By Gerald McLean

I use it to unwind, switch off. I go through a sort of ritual, these are my game socks, when I put them on, I’m in the zone”.

This is the first in a set of images depicting the intensity of the dedicated gamer. Here Nathaniel’s concentration is fully focused on the task at hand. Wearing his luck gaming socks he is transported from his social issues into a personal space in which he has a greater measure of control of the end outcome of his efforts. The mobile (phone) device, which is so prevalent in the life of most members of a technological industrial society, is for these moments placed on mute and to one side (on the left-hand arm-rest of the chair. The room dissolves into a state of surrealism in the blue background. Yet he is not cut-off from all. He keeps in close contact with his team players via the real-time headset that incorporates a state of the art background noise-cancelling microphone. It is through the use of this interpersonal communication device that he is able to play against and with anyone he choices to in any part of the world. It is through this device he makes international deeply personal, yet autonomous friendships with others who he may never meet, and with whom he shares the most intimate fact of his life. Thus these gamers become confidants, counselors and keepers of each other’s thoughts and secrets, in their moment of Intensity.

The anxieties we all experience in life are relative to the individual and normally unseen. Game consoles allow users to escape and communicate during online multi-player games. Gamers use this facility to talk on a number of subjects…

Q.   So how many hours do you devote to gaming on an average week?

A.  “Not that much, although I have an understanding girlfriend, I have a dog that needs walking several times a day and a full time job, so I spend about 3 evenings a week on it and about 6 hours at the weekend. About 16 hours in all I think. That is unless a new game has just come out. I’ve taken a week off work before to play ‘Call of Duty’ when it first came out, but that was when I was younger and didn’t have the dog, I don’t think I’d do that now.”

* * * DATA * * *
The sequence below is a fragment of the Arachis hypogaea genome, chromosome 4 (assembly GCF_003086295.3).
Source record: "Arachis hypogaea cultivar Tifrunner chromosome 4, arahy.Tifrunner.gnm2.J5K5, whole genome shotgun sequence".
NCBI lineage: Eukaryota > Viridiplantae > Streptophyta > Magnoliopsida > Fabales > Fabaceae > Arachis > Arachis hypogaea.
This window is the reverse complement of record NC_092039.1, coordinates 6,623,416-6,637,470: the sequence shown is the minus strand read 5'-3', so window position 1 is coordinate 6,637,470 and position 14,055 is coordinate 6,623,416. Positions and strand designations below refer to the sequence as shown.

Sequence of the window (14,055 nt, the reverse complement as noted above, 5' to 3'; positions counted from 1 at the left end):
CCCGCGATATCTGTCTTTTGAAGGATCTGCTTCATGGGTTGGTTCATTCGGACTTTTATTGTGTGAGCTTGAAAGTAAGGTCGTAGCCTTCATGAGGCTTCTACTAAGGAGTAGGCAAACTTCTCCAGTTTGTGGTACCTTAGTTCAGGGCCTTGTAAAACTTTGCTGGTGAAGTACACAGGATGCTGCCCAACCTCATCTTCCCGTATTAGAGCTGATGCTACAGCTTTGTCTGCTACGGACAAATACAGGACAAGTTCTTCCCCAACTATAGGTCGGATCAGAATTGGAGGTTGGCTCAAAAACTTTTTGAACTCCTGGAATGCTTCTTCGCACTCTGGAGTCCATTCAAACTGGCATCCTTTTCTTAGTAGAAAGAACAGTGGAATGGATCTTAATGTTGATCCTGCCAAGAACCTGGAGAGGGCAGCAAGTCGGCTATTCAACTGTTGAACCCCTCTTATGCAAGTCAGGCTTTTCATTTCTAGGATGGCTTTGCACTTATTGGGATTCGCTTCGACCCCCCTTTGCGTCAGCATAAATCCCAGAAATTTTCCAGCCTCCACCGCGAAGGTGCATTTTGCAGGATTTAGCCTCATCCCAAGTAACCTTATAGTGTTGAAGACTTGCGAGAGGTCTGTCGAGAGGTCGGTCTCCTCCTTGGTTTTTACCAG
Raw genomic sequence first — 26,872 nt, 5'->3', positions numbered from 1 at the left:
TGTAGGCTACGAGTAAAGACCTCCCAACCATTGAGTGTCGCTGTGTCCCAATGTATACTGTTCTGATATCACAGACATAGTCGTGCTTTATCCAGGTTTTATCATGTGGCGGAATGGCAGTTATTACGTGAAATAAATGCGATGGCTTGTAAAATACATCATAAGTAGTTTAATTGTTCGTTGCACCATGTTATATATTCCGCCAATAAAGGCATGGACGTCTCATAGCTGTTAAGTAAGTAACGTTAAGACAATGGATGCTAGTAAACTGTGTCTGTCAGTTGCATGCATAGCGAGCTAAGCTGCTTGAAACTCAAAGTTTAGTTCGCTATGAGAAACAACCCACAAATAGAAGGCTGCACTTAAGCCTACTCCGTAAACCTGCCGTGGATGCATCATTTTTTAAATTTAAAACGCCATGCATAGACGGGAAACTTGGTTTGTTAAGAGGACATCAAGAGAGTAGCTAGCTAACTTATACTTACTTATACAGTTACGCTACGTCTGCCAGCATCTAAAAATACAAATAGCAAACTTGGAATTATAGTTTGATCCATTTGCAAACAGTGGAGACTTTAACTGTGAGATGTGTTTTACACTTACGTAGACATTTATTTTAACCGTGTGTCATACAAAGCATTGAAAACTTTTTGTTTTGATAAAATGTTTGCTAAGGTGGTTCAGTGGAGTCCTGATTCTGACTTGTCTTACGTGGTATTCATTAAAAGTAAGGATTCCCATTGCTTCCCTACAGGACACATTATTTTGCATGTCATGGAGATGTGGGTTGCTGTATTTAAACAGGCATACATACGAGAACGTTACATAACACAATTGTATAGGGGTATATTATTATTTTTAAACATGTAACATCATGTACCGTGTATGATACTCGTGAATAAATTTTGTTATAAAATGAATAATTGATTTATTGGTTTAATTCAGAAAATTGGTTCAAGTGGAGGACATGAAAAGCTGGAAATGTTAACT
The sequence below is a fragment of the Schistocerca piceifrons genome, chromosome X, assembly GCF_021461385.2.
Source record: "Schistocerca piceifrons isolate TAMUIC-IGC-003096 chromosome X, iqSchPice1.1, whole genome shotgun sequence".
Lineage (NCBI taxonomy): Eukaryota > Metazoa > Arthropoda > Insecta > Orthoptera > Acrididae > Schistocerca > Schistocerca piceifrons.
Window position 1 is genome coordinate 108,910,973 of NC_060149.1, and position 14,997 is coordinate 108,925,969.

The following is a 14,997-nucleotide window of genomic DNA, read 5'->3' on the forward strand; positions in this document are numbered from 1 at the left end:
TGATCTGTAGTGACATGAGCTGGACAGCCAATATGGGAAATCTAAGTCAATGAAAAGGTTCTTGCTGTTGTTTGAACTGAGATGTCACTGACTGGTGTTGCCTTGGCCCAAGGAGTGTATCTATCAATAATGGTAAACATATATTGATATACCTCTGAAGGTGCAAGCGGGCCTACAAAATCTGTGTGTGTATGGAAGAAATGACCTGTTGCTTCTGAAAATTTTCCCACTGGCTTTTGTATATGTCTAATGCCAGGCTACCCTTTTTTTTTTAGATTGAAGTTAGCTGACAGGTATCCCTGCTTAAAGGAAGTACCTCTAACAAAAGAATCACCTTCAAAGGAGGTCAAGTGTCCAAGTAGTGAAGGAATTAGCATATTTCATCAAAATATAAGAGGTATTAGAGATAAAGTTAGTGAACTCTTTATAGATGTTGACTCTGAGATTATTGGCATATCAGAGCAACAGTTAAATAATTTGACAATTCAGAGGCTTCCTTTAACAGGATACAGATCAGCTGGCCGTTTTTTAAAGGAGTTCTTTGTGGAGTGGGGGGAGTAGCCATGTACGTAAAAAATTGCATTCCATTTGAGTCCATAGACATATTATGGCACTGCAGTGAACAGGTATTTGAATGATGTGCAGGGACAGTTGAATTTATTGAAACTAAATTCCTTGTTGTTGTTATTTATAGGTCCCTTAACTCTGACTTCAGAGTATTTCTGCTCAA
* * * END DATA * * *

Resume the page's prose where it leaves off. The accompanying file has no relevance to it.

Q.  What’s your job?

A.  “I work for a builder in London, I suppose, I’m kind-a like-a PA, but only for his business. I make sure everyone in the office has what they need to do their work, that he gets to, and is where he’s suppose to be, and sometimes attend meetings for him. So, it’s not purely office based and I have to think on my feet a lot.”

Q.  What do you talk about when you use the headset, do you always play with the same team?

A.  “No; it depends on who’s online at the time. Sometimes a group of us make plans to be online at a set time, but often that changes, or someone drops out. When your in a relationship, your times not always your own. Or, if the dog needs walking, it’s easier, cleaner and quicker to take him for a walk, if he needs to go.”

Q.  What do you talk about online?

A.  “Everything and nothing. Often it’s about the mission we’re on; sometimes, if it’s someone I’ve spoken with before, or there’s just a couple of us, we’ll talk about things that might be bothering us.”

Q.  What; personal things?

A.  “Sometimes.”

Nathaniel seems a bit uneasy, maybe I have touched a nerve, pressed him too hard on the point, so I end the interview. Then, once the recording stops, he tells me. One of his friends who he regularly kept in contact with online went missing for a few days, which was unlike him. Finally, he was found. He had hung himself from a tree; he was there for two days. No one picked up the signs. Sometimes, online friends are not enough.

According to figures released by the organization ‘Samaritans’, “In 2014, 6,122 suicides were registered in the UK. This corresponds to a suicide rate of 10.8 per 100,000 people (16.8 per 100,000 for men and 5.2 per 100,000 for women).” A study by BMJ (British Medical Journal) concluded that factors associated with an increased risk of suicide in young people were; unemployment, low income, poor schooling, and divorce, as well as mental illness in siblings. The strongest risk factor was mental illness and a family history of suicide.

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